Saturday, November 15, 2003

Right then, before I forget, here is my all time favourite FFC for Webbo...No.3.

Forgive me if my prose is a trifle jaded today but I was up all night. Not through choice, unfortunately, but with an incredible pain where my skull joins the spine and which intensifies to an excruciating degree whenever I assume a horizontal position. Imagine the worst hangover you've ever had, multiply it by the number you first thought of and you will still have no idea. I'm stuffed to the gills with muscle relaxants and prescription painkillers whose mg count is into 4 figures and the biggest decision I will be faced with today is whether or not to ensure all my affairs are in order and add alcohol to the mix.

Anyway, it did give me an opportunity of catching up with posts on the various SUFC message boards and I was pleasantly surprised to see that the spirit of "Bah! Humbug!" is as alive and well on Viewpoints as it ever was. Images of London Blades taking out neon illuminations with a wide selection of firearms sit rather easily with my own idea of what the christmas spirit should be about. Anarchy and bacchanalia run rampant. "Squeezing Sponges over Policemen's Heads" would be an appropriate soundtrack to this but I digress.

If you think you've got it bad over there in the Old Country, and you undoubtedly have, spare a thought for us poor buggers over here in Central (German influenced) Europe who, at this time of year get hit with a double whammy. Okay, I might be one of the few Englishmen who can get through an entire Yuletide without having their senses assaulted by Slade upon entering any High Street Emporium or hostelry, and I seem to recall some appalling and interminable Woolworths ads as well, but I will have to go through the whole shang-a-lang on two separate occasions. Two times. Twice.

It's this whole Father Winter bit you see. Now, without wanting to bore your bottoms off with too much detail, what we call christmas was originally, like easter, a pagan shebang at which our pre-christian forebears would shuck off their skins and engage in a bacchanalian bonk-fest to celebrate (get that...CELEBRATE!) mid-winter. You know, a from here on in it's a downhill ride to spring kinda thing.

There now follows the only bit of Kan conjecture in this entire narrative. Now, if we accept that the tradition of the May Queen is also a hangover from the pagan rites of celebrating fertility and renewal round about easter time, it doesn't take too great a leap of faith to imagine a Father Winter type character figuring in their winter whoop-de-do.

And then what? Back on solid ground now. Along come the first christian missionaries and did what christian missionaries have always done. Seen what fun the natives were having getting down to the serious business of celebrating the cycles of life and started figuring out how to put a stop to it. Running parallel to this abhorrence of all things involving heat (notice that christ imagery is always warmth) was an intense and scheming desire to implant their own religion, a dry, arid, eastern, desert religion amongst the fertile forests and rampant greenery of Europe.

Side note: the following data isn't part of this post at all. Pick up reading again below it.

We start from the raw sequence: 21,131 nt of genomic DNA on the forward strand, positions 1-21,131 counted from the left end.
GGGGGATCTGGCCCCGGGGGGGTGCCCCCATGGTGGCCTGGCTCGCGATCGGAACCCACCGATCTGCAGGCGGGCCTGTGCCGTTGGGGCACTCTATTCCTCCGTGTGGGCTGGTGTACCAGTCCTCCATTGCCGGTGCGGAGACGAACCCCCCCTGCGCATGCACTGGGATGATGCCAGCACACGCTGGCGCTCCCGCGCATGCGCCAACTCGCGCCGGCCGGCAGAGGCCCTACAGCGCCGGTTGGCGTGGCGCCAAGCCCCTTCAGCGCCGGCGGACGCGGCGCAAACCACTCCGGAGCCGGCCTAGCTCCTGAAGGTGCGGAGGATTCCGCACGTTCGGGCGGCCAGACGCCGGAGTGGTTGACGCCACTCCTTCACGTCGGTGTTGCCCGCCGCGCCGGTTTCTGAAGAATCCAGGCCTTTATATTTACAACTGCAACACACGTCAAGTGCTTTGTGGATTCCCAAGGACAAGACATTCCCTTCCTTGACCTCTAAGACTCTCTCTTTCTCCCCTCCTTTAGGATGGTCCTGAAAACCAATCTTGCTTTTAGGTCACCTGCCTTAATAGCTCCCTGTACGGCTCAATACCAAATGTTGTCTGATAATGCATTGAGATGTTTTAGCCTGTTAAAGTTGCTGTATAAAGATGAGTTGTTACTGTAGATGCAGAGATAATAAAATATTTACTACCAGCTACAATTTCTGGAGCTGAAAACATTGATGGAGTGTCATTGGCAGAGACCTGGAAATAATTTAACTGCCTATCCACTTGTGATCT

And what better way to do this than to suborn the pagan festivals into christian ones? Now, I'm sure the Romans obviously just stumbled across an empire stretching all the way up to Hadrian's wall without a bureaucracy capable of the intellectual leap required to realise that the middle of winter might not be the best time to hold their census, and seeing as all archaeological evidence points to it being in the summer months, hey...what the hell? Christ's birthday...job's a good 'un.

And, the worst cut of all. One of the old pagan deities was a nature god who lives on in the English language as Robin Goodfellow, the Old Man of the Woods and even in pub names such as the Green Man. Thing was, he traditionally was a kind of Pan type figure, part human and part horny old goat and what did the bastards do to him? Only turn him into the horned, tailed and cloven hooved popular image of the devil is all.

And just in case you are still harbouring doubts as to the verity of all this, just consider easter. If you can show me the christian connection to any of the following, I might just listen to your arguments. Painted eggs, rabbits, phallic maypoles and the central European practice of the men and boys of a community sprinkling perfumed water on the women and girls whilst reciting such obviously pious rhymes as...

Red eggs, blue eggs
I've also got two eggs
Up with your skirt
Down with your pants
I'd like to sprinkle your rabbit

and receiving brightly coloured eggs and a shot of palinka in return.

And to judge just how successful they were in all this, just try popping down to your local library and try researching your pre-christian heritage and see how far you get. Druids? Don't make me laugh. Bit o' pansy dancing and new age mumbo jumbo around stone circles at summer solstice does not an unbroken pagan tradition make.

Anyway, to return to the Father Winter character. Well, he was transformed into St Niclaus amongst the germanic tribes and was probably imported into England by that fount of our present genetically challenged royal family, Prince Albert, as St Nicholas, Santa Claus or Father Christmas.